Section 6-A of the Citizenship Act was challenged before the Supreme Court in Assam Sanmilita Mahasangha v. Union of India[5]. A two-Judge Bench of the Supreme Court (Justice Ranjan Gogoi and Justice R.F. Nariman) framed 13 questions of law and passed it to Constitution Bench under a referral order under Article 145(3)[6]. The first issue raised in the referral order is:

Whether Articles 10 and 11 of the Constitution of India permit the enactment of Section 6-A of the Citizenship Act inasmuch as Section 6-A, in prescribing a cut-off date different from the cut-off date prescribed in Article 6, can do so without a “variation” of Article 6 itself; regard, in particular, being had to the phraseology of Article 4(2) read with Article 368(1)?

Under Article 6 of the Constitution, a person who has migrated to the territory of India from the territory now included in Pakistan shall be deemed to be a citizen of India if he, or either of his parents or any of his grandparents, was born in undivided India and in addition, has fulfilled either of the following two conditions:

  1. in case he migrated to India before 19-7-1948[7], he had been ordinarily resident in India since the date of his migration; or
  2. in case he migrated on or after 19-7-1948, he had been registered as a citizen of India.

A person could be so registered only if he had been resident in India for at least 6 months preceding the date of application for registration.

The migration envisaged in Article 6 only means coming to India from outside and it must have taken place before, and not after the commencement of the Constitution.

Section 6-A of the Citizenship Act provides cut-off date for the entry into the State of Assam different from that provided in Article 6 of the Constitution. Thus, there posed a conflict between Article 6 and Section 6-A as Section 6-A is said to be contradictory to Article 6.

The main point to be considered is that whether Articles 10 and 11 of the Constitution empowers Parliament to make provisions contrary to the provision of the Constitution without an amendment to the constitution itself.

Section 6-A was inserted by an amendment to the Citizenship Act but there was no amendment of the Constitution w.r.t. variation of Article 6 for the enforcement of Section 6-A.

Articles 2 and 3 of the Constitution states about the territory. If we go by literal interpretation of the word “territory” it means the geographical area under the jurisdiction of a sovereign State. State includes both territory as well as population. Any law made for a territory is directly related to the people residing over the territory. There can be no existence of a territory without the existence of living flesh in that territory. Thus, it may be said that territory does not only include the land but it consists of all living creatures residing in the territory.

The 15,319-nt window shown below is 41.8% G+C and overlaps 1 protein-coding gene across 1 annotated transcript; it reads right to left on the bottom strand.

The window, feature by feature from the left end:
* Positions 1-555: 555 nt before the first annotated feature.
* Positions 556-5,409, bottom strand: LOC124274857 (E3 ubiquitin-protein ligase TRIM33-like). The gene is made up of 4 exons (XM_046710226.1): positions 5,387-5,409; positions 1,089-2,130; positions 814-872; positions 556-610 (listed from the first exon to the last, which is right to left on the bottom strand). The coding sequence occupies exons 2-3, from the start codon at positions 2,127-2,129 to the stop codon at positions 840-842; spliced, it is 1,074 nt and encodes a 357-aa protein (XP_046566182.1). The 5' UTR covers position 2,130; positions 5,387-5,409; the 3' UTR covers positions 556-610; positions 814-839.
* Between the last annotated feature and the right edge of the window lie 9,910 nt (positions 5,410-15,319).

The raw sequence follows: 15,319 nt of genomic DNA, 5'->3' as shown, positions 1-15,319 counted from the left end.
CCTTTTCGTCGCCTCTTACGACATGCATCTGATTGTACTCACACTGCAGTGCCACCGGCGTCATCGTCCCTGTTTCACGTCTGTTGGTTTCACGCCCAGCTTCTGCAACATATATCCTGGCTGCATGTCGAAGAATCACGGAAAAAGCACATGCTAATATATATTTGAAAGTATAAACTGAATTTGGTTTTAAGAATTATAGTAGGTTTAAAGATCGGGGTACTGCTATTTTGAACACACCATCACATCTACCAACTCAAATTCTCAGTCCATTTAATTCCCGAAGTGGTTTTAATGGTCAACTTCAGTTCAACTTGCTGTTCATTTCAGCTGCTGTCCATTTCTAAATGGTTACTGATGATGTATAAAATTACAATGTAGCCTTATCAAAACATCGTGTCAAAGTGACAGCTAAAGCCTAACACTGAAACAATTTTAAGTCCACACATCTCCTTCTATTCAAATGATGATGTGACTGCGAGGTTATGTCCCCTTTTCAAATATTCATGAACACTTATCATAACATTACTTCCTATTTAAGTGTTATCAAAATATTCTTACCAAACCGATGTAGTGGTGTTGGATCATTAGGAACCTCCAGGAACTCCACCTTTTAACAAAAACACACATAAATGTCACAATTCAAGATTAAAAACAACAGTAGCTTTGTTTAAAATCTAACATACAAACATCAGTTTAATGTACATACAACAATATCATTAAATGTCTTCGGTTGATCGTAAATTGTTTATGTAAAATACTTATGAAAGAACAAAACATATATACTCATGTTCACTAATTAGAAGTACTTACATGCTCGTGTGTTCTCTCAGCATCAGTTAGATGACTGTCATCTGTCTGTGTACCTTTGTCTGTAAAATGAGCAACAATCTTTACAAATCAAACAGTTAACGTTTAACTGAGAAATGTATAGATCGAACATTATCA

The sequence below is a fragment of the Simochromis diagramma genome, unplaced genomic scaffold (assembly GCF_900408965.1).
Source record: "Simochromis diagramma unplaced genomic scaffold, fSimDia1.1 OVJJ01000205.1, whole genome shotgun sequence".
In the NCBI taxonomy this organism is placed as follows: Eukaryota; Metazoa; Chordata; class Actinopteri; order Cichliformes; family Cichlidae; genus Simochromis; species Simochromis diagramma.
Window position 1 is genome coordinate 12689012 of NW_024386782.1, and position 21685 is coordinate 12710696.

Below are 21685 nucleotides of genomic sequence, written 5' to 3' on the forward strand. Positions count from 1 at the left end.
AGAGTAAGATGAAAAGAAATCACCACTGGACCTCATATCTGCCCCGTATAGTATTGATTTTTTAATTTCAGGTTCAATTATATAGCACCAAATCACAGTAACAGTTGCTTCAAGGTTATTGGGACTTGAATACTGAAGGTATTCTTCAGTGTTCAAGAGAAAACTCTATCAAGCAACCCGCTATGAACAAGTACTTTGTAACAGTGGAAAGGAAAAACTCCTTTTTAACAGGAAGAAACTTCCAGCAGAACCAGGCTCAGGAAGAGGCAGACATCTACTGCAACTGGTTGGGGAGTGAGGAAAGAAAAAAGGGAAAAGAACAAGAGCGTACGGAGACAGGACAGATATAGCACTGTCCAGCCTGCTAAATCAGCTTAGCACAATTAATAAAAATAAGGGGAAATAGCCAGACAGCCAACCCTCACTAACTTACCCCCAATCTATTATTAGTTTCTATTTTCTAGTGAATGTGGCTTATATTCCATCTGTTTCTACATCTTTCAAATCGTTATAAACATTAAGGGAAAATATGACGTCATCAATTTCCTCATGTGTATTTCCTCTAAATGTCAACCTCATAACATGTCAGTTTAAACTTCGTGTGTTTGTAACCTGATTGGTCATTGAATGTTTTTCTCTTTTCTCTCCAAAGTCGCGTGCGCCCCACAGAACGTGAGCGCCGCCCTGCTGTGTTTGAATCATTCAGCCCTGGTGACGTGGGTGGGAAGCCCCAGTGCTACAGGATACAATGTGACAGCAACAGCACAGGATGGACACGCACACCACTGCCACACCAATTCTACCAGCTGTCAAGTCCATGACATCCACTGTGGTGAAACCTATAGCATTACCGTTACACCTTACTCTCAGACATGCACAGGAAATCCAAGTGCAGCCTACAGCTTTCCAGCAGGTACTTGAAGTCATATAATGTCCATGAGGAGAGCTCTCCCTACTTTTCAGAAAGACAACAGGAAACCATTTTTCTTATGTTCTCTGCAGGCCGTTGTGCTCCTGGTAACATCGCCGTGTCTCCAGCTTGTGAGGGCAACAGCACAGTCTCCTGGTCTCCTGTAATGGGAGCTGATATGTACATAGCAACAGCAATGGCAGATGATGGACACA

A territory is a combination of both land and living creatures residing over there. Article 6 provides for rights of the citizenships of certain persons who have migrated to the territory of India from the territory now included in Pakistan. Articles 2 and 3 talks about territory w.r.t. land. As territory includes both land as well as living creatures, it can be said that Article 6 stands on the same footing as Articles 2 and 3.

Since Articles 2 and 3 are immunised from the constitutional amendment under Article 368(1)[8] by virtue of Article 4(2) then Article 6 shall also come under the scope of Article 4(2) and shall be immunised from the amendment under Article 368(1) of the Constitution. If this interpretation is true it may be said that Article 6 of the Constitution need not to be amended and no such law made thereunder shall be deemed to be an amendment of the Constitution.

Section 6-A of the Citizenship Act may be said to be an expansion of the Article 6 of the Constitution considering the socio-economic conditions of the country. And in enforcement of Section 6-A there is no requirement of the amendment of the Constitution.

———

*Assam Sanmilita Mahasangha v. Union of India, (2015) 3 SCC 1.

Ekta Rai is a first year student at National University of Study and Research in Law, Ranchi.

[1]  Every person who is or is deemed to be a citizen of India under any of the foregoing provisions of this Part shall, subject to the provisions of any law that may be made by Parliament, continue to be such citizen.